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Black Lamb


Now in its 14th year of publication, this magazine was created to offer the discerning reader a stimulating selection of excellent original writing. Black Lamb Review is a literate rather than a literary publication. Regular columns by writers in a variety of geographic locations and vocations are supplemented by features, reviews, articles on books and authors, and a selection of “departments,” including an acerbic advice column and a lamb recipe.


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Archive for the 'Singer' Category

Torah in the street

High tech meets more than its match

January 1st, 2016


Here I am, another late afternoon just me and my computer in my cubicle, working on a presentation about a highly competitive, cutting-edge device guaranteed to eclipse background noise on cellphone calls. When, lo and behold, out of Kafkaland, drums roll and trumpets blast from down on Shenkar Street, penetrating double-glazed windows and shattering the notion that background noise can, or should, be silenced.

“Oy, yo, yo, yo, yo, Mashiach!”

Is the messiah really here in the heart of Israel’s most elite, high-tech neighborhood? Is he riding a white donkey?

I rush to the window and throw it open. The black-and-white street is flooded in color. Young drummers dressed in red, black hats dancing in delirious circles, a white truck crowned in gold and studded with loudspeakers, women in glossy wigs and shiny multicolored scarves pushing baby carriages, a Filipina pushing her elderly ward in a wheelchair, and blue-and-white police cars sealing off the rejoicing masses. Throngs of onlookers are agape, pointing and snapping photos from their cellphones.

torahAnd in the middle of all of this hullaballoo its raison d’être: a Torah. A brand new Torah being welcomed into the fold. Hidden modestly under a canopy of green velvet draped on four poles, it is barely visible from where I stand on the second floor of a corporate office. So I rush downstairs to greet it.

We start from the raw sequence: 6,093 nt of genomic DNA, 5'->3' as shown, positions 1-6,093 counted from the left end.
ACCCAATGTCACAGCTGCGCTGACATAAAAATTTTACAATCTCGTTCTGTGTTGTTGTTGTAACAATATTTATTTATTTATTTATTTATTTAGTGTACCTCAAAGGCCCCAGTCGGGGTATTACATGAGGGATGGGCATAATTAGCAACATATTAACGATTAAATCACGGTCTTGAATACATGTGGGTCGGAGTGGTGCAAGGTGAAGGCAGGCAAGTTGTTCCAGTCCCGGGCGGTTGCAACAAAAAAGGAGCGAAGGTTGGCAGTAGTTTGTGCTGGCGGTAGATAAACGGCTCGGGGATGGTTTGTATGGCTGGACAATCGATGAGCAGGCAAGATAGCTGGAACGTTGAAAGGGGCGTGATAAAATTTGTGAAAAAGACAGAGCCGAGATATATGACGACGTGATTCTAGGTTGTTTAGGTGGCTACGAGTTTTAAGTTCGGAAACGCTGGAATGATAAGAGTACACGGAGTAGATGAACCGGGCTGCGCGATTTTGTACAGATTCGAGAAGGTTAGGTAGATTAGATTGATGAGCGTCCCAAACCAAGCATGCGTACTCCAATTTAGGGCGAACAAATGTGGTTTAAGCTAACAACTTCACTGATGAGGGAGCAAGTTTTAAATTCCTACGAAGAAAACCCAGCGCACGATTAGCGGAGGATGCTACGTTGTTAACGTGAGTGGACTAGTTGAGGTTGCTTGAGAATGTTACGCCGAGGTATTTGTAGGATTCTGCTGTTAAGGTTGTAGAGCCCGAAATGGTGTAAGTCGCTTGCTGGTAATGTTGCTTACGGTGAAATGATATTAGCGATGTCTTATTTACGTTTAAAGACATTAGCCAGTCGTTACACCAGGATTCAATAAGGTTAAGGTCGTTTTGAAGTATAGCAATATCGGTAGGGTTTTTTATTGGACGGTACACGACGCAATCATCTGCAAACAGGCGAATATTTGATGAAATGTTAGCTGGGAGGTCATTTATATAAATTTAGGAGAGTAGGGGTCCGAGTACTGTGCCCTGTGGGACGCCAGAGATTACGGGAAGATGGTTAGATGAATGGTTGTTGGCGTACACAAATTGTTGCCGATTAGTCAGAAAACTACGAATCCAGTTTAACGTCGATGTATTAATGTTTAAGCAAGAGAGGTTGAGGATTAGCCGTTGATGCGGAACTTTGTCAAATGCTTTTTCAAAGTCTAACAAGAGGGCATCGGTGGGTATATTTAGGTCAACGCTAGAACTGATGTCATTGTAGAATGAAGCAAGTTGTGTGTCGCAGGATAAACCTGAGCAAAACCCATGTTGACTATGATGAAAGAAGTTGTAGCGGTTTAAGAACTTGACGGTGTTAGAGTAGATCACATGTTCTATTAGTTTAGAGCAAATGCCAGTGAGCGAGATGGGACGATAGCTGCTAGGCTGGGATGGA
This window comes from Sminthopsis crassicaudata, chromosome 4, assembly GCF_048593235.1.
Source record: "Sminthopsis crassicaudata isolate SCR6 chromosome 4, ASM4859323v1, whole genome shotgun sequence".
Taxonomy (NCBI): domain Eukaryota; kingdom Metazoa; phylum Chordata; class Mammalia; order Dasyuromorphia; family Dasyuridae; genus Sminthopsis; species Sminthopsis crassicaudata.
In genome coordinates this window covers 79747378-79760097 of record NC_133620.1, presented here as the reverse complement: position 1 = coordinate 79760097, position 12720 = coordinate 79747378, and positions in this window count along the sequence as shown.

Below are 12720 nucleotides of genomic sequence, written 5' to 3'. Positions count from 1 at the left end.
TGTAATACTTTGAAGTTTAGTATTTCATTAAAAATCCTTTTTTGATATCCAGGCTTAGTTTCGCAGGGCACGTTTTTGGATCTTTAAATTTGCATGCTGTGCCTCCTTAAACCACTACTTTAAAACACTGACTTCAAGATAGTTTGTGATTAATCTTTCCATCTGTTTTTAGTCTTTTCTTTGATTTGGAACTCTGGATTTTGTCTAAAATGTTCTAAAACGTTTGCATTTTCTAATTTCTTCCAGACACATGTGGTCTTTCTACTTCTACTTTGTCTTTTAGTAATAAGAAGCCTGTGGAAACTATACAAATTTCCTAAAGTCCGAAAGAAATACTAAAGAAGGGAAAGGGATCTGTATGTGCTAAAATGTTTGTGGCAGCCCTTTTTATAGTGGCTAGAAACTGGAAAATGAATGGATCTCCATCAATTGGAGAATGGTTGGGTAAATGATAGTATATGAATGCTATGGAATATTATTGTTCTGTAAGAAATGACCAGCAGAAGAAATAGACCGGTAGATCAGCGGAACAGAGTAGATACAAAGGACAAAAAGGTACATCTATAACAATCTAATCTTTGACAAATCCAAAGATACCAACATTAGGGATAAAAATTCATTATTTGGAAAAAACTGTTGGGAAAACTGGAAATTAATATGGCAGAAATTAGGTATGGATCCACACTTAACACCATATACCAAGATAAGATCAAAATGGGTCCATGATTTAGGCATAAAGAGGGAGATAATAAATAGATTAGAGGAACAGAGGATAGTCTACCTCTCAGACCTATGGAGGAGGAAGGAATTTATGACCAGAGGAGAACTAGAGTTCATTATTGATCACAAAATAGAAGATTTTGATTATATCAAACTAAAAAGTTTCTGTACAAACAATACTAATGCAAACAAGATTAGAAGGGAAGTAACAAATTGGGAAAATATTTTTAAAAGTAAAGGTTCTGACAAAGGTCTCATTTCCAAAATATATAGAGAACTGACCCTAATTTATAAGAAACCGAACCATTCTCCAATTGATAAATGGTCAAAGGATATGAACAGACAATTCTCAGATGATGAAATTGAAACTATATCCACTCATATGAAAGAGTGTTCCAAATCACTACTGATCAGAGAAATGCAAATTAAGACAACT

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Posted by: The Editors
Category: 13th Anniversary Issue, Singer | Link to this Entry


October 1st, 2015


The other night, I was planning a morning bike ride along the promenade from Mezzizim Beach to Charles Clore Park and back, calculating when I would have to wake up, wondering if I would have time for a short swim afterwards, when a report on the evening news caught my attention.

“Border crossings have been opened for a month for Palestinians from the West Bank to beat the heat at the beach. At Charles Clore Park in Tel Aviv, young and old are taking advantage of the opportunity.”

There were swarms of them. Long black robes and head coverings, skinny jeans and chest-hugging shirts, hordes of kids, all sizes. A few adults were lolling around on the grass, others were fanning the flames beneath neat rows of kebabs, and a handful more were gathering on the boardwalk. Kids ran between them, shouting, chasing each other. But almost everyone was in the water for whatever it is in foam and swirling sands that spells freedom.

“Are you enjoying yourself?” the reporter asked a few men standing near him.

“We’re caged in. It’s good to get out.”

“Thank you, Bibi, for letting us come here.”

“This is how we should live. Jews, Arabs, it makes no difference. All of us at the beach together.”

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Posted by: The Editors
Category: Singer | Link to this Entry


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